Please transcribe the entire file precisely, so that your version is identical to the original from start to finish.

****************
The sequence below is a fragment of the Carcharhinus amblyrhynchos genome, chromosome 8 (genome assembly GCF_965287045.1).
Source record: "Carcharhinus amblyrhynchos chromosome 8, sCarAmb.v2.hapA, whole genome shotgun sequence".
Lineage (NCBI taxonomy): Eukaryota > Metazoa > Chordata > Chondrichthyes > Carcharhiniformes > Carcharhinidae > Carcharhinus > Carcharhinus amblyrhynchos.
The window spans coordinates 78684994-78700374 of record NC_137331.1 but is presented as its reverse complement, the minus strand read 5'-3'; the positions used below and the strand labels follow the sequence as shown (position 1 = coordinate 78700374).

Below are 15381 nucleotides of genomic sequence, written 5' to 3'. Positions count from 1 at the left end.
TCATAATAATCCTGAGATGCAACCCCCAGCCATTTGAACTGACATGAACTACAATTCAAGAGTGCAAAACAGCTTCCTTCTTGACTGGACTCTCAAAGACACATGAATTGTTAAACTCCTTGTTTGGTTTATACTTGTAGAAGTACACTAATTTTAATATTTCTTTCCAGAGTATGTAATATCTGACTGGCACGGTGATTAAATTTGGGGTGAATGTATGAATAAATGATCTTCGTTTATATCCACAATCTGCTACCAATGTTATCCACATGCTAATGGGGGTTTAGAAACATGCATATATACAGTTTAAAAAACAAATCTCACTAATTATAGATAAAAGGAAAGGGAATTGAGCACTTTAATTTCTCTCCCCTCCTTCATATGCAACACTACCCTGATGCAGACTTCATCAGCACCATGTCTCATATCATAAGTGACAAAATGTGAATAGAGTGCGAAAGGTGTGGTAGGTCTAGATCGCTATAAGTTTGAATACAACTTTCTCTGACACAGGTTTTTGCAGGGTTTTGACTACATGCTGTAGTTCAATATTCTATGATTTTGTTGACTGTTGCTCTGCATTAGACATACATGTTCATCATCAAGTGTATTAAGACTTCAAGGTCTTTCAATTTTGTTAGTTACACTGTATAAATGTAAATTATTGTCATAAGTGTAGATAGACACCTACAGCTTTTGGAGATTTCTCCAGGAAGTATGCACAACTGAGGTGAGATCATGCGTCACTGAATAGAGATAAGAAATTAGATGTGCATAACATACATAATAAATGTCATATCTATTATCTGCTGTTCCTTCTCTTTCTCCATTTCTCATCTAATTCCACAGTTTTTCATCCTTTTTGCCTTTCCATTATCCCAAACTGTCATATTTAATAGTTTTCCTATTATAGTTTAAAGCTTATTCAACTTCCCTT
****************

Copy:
The sequence below is a fragment of the Carcharhinus amblyrhynchos genome, chromosome 8 (genome assembly GCF_965287045.1).
Source record: "Carcharhinus amblyrhynchos chromosome 8, sCarAmb.v2.hapA, whole genome shotgun sequence".
Lineage (NCBI taxonomy): Eukaryota > Metazoa > Chordata > Chondrichthyes > Carcharhiniformes > Carcharhinidae > Carcharhinus > Carcharhinus amblyrhynchos.
The window spans coordinates 78684994-78700374 of record NC_137331.1 but is presented as its reverse complement, the minus strand read 5'-3'; the positions used below and the strand labels follow the sequence as shown (position 1 = coordinate 78700374).

Below are 15381 nucleotides of genomic sequence, written 5' to 3'. Positions count from 1 at the left end.
TCATAATAATCCTGAGATGCAACCCCCAGCCATTTGAACTGACATGAACTACAATTCAAGAGTGCAAAACAGCTTCCTTCTTGACTGGACTCTCAAAGACACATGAATTGTTAAACTCCTTGTTTGGTTTATACTTGTAGAAGTACACTAATTTTAATATTTCTTTCCAGAGTATGTAATATCTGACTGGCACGGTGATTAAATTTGGGGTGAATGTATGAATAAATGATCTTCGTTTATATCCACAATCTGCTACCAATGTTATCCACATGCTAATGGGGGTTTAGAAACATGCATATATACAGTTTAAAAAACAAATCTCACTAATTATAGATAAAAGGAAAGGGAATTGAGCACTTTAATTTCTCTCCCCTCCTTCATATGCAACACTACCCTGATGCAGACTTCATCAGCACCATGTCTCATATCATAAGTGACAAAATGTGAATAGAGTGCGAAAGGTGTGGTAGGTCTAGATCGCTATAAGTTTGAATACAACTTTCTCTGACACAGGTTTTTGCAGGGTTTTGACTACATGCTGTAGTTCAATATTCTATGATTTTGTTGACTGTTGCTCTGCATTAGACATACATGTTCATCATCAAGTGTATTAAGACTTCAAGGTCTTTCAATTTTGTTAGTTACACTGTATAAATGTAAATTATTGTCATAAGTGTAGATAGACACCTACAGCTTTTGGAGATTTCTCCAGGAAGTATGCACAACTGAGGTGAGATCATGCGTCACTGAATAGAGATAAGAAATTAGATGTGCATAACATACATAATAAATGTCATATCTATTATCTGCTGTTCCTTCTCTTTCTCCATTTCTCATCTAATTCCACAGTTTTTCATCCTTTTTGCCTTTCCATTATCCCAAACTGTCATATTTAATAGTTTTCCTATTATAGTTTAAAGCTTATTCAACTTCCCTT